At long last, we put this collection to bed. How many books did I go through since I started this? Five? Six? I’ve lost count, but I’m certain it’s somewhere in that vicinity. It’s a ridiculous number, in any event, so I’m glad to finally get this one behind me.
It’s perhaps fitting that the major theme of this work is mortality. The crux of the story centers around an elderly woman who is dying of cancer. She lives on Goat Island, just off the coast of Maine and has never once crossed over to the mainland. It seems the island had other plans for her.
We’re given some flashbacks as she recalls key moments in her life. It makes sense for her to do that and its presence in the story is justified, yet I didn’t really feel myself get engaged with the work until we were past all of that.
She starts to see ghosts who beckon for her to come to the mainland. So, after over 90 years, she decides to take advantage of a cold front and cross the titular reach. Fortunately, the apparitions are not manifestations of a malevolent smoke monster, but the people who cared about her and wish to welcome her and sing her to her sleep. I guess they all needed to be reunited before they could cross over because they were so important to one another.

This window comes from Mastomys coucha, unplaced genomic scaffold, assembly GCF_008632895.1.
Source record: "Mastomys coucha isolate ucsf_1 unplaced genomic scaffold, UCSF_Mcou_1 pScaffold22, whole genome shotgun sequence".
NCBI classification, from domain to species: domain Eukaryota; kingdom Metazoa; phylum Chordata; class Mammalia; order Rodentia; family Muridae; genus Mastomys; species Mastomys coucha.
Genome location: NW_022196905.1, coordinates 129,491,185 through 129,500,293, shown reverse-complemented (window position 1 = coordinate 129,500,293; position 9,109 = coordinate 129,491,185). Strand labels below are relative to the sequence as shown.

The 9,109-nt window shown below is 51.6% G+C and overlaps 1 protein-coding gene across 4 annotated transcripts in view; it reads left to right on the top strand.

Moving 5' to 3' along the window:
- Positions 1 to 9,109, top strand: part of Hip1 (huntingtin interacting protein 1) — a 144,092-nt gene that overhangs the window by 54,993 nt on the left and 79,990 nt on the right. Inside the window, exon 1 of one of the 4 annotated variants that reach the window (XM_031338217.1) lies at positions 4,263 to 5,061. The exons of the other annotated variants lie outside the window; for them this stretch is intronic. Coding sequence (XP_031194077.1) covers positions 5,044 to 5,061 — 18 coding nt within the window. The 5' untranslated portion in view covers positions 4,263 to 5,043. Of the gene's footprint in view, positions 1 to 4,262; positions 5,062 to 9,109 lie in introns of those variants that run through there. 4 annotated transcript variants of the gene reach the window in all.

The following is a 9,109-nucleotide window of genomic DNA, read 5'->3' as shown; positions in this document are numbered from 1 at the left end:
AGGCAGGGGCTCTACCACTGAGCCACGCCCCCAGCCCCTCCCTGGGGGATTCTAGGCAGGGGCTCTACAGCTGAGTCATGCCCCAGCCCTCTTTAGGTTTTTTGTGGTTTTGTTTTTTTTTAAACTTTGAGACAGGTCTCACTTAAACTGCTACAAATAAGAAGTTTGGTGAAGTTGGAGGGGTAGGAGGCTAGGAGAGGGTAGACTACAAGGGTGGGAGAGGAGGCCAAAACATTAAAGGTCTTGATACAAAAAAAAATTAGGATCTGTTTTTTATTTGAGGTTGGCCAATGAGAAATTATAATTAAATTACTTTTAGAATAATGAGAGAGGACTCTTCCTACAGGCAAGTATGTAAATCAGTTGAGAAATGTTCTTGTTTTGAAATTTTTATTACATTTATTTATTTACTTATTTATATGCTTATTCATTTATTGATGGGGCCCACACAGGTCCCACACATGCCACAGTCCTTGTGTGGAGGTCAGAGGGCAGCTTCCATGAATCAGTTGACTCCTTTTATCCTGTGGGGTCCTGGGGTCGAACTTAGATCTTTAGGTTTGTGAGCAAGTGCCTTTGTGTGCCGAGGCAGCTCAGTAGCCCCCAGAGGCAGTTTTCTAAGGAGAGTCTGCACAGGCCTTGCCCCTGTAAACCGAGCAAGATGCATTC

Yeah, yeah, we get it “Lost” references, can you move on?
OK, I’ll stop.
The story’s concept is quite poignant, but I’m not sure if this was the right medium to convey it. I could see this working as a fairly emotional film, though. The flashbacks would be able to be better implemented and I think it would resonate more. There would be more time for characters to leave an impression and the effective ending would become even more so as a result. This was adapted, however, in comic form for the “Secretary of Dreams” collection, so that will be interesting to see.
It should also be noted that, while many of King’s works are dismissed by literary types, this story seems to have gained some renown as it has been praised for its themes, metaphors, and even the story’s composition itself.
After the story concludes, the collection as a whole wraps up with an afterword from King himself. He reflects a bit on a few of the works and talks about what inspired them. They were just brief blurbs, as he wanted to cover several of the stories, but they were still pretty interesting.
Overall, this was a solid collection. It had its highs and lows, but I’m eager to move on to what’s ahead.